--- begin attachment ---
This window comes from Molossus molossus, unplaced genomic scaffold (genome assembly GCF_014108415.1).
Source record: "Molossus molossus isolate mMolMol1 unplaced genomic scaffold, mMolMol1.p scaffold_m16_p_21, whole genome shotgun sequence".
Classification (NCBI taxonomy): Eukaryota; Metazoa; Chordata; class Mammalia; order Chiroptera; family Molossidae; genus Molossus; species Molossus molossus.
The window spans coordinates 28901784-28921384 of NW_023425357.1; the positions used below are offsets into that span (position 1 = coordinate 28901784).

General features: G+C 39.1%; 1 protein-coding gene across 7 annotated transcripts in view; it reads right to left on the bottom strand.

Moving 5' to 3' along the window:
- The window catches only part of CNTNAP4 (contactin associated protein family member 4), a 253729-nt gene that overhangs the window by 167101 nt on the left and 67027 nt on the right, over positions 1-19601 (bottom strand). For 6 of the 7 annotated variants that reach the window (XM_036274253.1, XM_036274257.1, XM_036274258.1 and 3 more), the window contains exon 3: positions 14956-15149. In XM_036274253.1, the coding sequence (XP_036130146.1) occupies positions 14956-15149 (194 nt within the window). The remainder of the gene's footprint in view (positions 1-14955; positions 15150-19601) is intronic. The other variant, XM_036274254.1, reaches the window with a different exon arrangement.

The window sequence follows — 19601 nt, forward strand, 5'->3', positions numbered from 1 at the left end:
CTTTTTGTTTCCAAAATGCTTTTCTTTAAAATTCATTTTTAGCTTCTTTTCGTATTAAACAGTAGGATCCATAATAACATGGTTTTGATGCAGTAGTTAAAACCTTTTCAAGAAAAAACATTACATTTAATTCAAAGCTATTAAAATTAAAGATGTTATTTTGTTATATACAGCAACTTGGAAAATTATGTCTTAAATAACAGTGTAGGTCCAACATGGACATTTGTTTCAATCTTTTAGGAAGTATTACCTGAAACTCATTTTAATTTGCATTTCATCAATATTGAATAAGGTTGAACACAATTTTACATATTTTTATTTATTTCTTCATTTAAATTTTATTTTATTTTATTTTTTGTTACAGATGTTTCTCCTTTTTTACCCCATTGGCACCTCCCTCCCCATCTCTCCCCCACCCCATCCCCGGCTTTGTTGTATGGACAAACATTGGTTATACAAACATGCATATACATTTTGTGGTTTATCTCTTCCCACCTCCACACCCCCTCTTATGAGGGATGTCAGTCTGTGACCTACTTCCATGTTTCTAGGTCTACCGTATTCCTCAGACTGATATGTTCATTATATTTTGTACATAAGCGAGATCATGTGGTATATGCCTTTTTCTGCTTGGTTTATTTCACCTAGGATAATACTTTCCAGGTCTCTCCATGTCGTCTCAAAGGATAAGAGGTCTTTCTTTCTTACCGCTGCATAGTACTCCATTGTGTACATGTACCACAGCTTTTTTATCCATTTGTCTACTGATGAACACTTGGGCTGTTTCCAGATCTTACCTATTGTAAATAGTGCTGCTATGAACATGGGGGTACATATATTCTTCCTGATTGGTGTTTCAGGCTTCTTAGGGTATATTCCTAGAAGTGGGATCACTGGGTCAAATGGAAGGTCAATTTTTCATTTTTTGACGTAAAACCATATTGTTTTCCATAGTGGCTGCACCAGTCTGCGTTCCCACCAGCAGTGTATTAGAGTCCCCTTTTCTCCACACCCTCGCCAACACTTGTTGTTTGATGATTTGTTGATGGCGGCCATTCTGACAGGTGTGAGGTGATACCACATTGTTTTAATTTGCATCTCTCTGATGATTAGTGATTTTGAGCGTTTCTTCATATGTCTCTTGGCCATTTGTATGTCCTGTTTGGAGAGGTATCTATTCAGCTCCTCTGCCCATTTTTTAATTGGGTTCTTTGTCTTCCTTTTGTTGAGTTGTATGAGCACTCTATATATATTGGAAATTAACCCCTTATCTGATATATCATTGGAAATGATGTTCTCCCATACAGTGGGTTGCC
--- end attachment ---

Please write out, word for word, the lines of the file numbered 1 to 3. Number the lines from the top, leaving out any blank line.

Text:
This window comes from Molossus molossus, unplaced genomic scaffold (genome assembly GCF_014108415.1).
Source record: "Molossus molossus isolate mMolMol1 unplaced genomic scaffold, mMolMol1.p scaffold_m16_p_21, whole genome shotgun sequence".
Classification (NCBI taxonomy): Eukaryota; Metazoa; Chordata; class Mammalia; order Chiroptera; family Molossidae; genus Molossus; species Molossus molossus.